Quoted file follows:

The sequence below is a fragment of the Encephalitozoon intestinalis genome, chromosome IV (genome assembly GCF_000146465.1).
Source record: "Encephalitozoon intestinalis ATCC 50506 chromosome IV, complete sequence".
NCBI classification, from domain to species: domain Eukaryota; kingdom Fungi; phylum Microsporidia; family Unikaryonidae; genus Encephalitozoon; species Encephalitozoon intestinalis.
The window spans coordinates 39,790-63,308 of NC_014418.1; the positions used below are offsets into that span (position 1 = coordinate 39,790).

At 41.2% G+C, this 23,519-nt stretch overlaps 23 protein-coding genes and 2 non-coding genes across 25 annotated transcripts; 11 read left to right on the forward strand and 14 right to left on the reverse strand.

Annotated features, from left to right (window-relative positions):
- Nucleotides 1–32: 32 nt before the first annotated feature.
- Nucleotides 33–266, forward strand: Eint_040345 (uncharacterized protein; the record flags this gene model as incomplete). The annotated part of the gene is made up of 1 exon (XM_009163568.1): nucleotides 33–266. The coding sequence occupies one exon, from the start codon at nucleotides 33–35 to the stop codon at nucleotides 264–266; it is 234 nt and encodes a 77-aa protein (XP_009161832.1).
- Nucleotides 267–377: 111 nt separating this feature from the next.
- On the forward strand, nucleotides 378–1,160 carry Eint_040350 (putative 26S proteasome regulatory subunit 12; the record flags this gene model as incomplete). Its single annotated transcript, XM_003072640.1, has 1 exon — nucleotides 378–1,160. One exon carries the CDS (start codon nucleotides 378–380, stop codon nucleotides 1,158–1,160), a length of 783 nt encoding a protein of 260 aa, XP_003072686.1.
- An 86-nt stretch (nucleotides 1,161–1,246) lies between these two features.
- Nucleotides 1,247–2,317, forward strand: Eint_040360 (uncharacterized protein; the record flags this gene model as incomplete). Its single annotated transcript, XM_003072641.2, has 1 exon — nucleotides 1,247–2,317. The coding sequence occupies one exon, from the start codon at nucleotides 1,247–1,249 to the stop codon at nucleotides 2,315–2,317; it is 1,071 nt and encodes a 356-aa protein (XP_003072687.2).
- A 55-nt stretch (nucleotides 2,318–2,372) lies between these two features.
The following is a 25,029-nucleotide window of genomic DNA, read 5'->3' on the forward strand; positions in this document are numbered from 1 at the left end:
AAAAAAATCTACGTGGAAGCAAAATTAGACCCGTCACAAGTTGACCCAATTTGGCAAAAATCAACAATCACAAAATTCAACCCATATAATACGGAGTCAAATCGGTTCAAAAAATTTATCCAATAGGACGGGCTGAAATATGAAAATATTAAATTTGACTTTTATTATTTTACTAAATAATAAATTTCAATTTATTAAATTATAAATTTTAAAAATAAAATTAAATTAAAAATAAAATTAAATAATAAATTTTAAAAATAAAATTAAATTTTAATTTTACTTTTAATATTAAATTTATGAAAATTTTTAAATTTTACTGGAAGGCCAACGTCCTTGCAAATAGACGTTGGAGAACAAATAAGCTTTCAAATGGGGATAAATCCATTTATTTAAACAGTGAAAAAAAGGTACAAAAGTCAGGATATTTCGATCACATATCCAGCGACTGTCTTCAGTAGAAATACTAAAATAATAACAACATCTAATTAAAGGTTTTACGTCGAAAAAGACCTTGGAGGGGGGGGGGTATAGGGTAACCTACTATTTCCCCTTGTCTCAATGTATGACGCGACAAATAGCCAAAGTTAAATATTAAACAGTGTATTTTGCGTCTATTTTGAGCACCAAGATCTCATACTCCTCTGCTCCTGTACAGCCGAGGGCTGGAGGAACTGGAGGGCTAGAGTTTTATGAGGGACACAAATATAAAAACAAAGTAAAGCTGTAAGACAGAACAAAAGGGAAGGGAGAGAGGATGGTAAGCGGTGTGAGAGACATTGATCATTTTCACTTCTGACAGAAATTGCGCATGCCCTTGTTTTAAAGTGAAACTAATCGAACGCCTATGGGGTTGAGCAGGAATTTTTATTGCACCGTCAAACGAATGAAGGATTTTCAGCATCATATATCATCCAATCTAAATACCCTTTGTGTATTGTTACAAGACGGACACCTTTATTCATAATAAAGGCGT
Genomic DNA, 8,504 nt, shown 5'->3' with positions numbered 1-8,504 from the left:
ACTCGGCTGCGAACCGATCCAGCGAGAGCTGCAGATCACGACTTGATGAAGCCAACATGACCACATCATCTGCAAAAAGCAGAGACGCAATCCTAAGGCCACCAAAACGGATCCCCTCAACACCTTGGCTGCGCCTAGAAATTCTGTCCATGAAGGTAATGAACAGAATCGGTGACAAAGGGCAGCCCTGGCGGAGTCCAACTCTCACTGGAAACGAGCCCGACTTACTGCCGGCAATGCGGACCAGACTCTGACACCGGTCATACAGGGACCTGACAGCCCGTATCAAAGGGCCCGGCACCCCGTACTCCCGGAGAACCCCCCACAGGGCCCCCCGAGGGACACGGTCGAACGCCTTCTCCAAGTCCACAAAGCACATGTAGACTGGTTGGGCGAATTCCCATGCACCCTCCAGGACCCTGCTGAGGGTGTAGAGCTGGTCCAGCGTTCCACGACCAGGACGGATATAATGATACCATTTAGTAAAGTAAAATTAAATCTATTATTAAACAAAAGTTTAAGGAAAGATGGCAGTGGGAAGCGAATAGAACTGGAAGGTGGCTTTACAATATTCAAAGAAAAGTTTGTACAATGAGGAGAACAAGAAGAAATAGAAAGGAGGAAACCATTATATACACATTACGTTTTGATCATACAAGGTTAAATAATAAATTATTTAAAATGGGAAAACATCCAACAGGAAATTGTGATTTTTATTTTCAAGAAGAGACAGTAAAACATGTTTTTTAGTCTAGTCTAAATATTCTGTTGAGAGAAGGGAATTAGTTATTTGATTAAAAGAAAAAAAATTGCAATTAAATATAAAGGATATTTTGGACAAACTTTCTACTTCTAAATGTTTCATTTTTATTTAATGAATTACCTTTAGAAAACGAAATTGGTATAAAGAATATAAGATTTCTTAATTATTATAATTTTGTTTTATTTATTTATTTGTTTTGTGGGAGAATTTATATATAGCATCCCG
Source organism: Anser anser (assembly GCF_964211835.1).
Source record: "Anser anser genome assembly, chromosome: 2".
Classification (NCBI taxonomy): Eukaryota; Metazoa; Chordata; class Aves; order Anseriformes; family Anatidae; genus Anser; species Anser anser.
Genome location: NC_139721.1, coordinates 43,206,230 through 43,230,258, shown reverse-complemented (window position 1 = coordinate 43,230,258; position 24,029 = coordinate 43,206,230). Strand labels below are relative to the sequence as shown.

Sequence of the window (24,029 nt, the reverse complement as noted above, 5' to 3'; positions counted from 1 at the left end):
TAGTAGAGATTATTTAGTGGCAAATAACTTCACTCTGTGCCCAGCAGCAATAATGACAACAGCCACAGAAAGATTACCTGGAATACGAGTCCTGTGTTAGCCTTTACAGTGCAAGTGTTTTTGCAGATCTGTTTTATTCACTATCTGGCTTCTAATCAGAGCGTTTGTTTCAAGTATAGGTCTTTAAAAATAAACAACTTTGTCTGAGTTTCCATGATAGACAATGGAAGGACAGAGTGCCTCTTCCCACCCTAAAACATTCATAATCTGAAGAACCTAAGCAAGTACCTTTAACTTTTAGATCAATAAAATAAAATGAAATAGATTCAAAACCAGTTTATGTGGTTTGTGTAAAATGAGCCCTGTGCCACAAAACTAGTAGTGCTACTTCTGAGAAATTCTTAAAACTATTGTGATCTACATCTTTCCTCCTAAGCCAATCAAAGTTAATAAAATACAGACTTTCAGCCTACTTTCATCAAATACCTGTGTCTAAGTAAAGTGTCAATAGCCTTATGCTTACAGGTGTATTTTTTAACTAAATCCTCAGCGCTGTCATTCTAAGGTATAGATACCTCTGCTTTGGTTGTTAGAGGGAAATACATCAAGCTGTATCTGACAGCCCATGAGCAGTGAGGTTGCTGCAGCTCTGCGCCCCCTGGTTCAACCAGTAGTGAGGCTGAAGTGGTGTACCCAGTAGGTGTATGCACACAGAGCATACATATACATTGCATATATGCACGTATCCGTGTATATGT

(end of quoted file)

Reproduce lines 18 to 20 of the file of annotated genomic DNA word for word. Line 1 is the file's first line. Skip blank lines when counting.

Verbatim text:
Source organism: Anser anser (assembly GCF_964211835.1).
Source record: "Anser anser genome assembly, chromosome: 2".
Classification (NCBI taxonomy): Eukaryota; Metazoa; Chordata; class Aves; order Anseriformes; family Anatidae; genus Anser; species Anser anser.